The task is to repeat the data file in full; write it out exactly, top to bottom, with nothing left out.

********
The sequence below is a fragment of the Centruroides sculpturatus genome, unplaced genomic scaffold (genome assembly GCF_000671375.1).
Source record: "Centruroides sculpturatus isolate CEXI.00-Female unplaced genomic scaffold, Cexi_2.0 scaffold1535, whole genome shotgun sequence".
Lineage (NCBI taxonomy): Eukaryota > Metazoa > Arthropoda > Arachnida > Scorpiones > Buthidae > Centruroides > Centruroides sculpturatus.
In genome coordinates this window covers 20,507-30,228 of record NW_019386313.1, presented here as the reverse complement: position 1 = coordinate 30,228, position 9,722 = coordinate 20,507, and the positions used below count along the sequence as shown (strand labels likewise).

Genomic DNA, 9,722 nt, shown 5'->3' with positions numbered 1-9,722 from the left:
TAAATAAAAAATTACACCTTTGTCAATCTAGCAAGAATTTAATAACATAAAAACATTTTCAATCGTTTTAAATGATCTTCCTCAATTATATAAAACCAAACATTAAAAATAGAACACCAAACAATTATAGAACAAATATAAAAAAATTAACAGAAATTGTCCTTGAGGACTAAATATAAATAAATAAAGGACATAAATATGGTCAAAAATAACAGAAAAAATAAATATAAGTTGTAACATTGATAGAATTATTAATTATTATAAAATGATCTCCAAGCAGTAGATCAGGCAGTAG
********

The sequence below is a fragment of the Centruroides sculpturatus genome, unplaced genomic scaffold (genome assembly GCF_000671375.1).
Source record: "Centruroides sculpturatus isolate CEXI.00-Female unplaced genomic scaffold, Cexi_2.0 scaffold1535, whole genome shotgun sequence".
Lineage (NCBI taxonomy): Eukaryota > Metazoa > Arthropoda > Arachnida > Scorpiones > Buthidae > Centruroides > Centruroides sculpturatus.
In genome coordinates this window covers 20,507-30,228 of record NW_019386313.1, presented here as the reverse complement: position 1 = coordinate 30,228, position 9,722 = coordinate 20,507, and the positions used below count along the sequence as shown (strand labels likewise).

Genomic DNA, 9,722 nt, shown 5'->3' with positions numbered 1-9,722 from the left:
TAAATAAAAAATTACACCTTTGTCAATCTAGCAAGAATTTAATAACATAAAAACATTTTCAATCGTTTTAAATGATCTTCCTCAATTATATAAAACCAAACATTAAAAATAGAACACCAAACAATTATAGAACAAATATAAAAAAATTAACAGAAATTGTCCTTGAGGACTAAATATAAATAAATAAAGGACATAAATATGGTCAAAAATAACAGAAAAAATAAATATAAGTTGTAACATTGATAGAATTATTAATTATTATAAAATGATCTCCAAGCAGTAGATCAGGCAGTAG